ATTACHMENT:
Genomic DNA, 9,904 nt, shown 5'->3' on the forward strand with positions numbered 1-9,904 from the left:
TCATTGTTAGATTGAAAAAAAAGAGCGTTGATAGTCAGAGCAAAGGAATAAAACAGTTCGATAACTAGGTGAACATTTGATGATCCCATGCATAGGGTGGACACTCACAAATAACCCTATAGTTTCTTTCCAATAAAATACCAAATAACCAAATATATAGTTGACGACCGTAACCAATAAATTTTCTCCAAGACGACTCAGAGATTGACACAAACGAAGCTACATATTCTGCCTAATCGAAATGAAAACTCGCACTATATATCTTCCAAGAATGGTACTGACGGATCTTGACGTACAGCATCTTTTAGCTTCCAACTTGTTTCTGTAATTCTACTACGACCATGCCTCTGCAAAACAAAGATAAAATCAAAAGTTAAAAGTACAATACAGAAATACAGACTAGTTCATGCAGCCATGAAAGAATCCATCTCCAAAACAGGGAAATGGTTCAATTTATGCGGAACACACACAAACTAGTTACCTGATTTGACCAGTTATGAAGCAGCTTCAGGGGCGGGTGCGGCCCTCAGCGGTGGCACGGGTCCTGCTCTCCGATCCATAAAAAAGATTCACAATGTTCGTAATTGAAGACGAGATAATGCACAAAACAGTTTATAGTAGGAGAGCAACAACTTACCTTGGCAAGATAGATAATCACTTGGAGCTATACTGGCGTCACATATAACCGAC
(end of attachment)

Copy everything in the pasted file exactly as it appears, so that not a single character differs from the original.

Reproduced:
Genomic DNA, 9,904 nt, shown 5'->3' on the forward strand with positions numbered 1-9,904 from the left:
TCATTGTTAGATTGAAAAAAAAGAGCGTTGATAGTCAGAGCAAAGGAATAAAACAGTTCGATAACTAGGTGAACATTTGATGATCCCATGCATAGGGTGGACACTCACAAATAACCCTATAGTTTCTTTCCAATAAAATACCAAATAACCAAATATATAGTTGACGACCGTAACCAATAAATTTTCTCCAAGACGACTCAGAGATTGACACAAACGAAGCTACATATTCTGCCTAATCGAAATGAAAACTCGCACTATATATCTTCCAAGAATGGTACTGACGGATCTTGACGTACAGCATCTTTTAGCTTCCAACTTGTTTCTGTAATTCTACTACGACCATGCCTCTGCAAAACAAAGATAAAATCAAAAGTTAAAAGTACAATACAGAAATACAGACTAGTTCATGCAGCCATGAAAGAATCCATCTCCAAAACAGGGAAATGGTTCAATTTATGCGGAACACACACAAACTAGTTACCTGATTTGACCAGTTATGAAGCAGCTTCAGGGGCGGGTGCGGCCCTCAGCGGTGGCACGGGTCCTGCTCTCCGATCCATAAAAAAGATTCACAATGTTCGTAATTGAAGACGAGATAATGCACAAAACAGTTTATAGTAGGAGAGCAACAACTTACCTTGGCAAGATAGATAATCACTTGGAGCTATACTGGCGTCACATATAACCGAC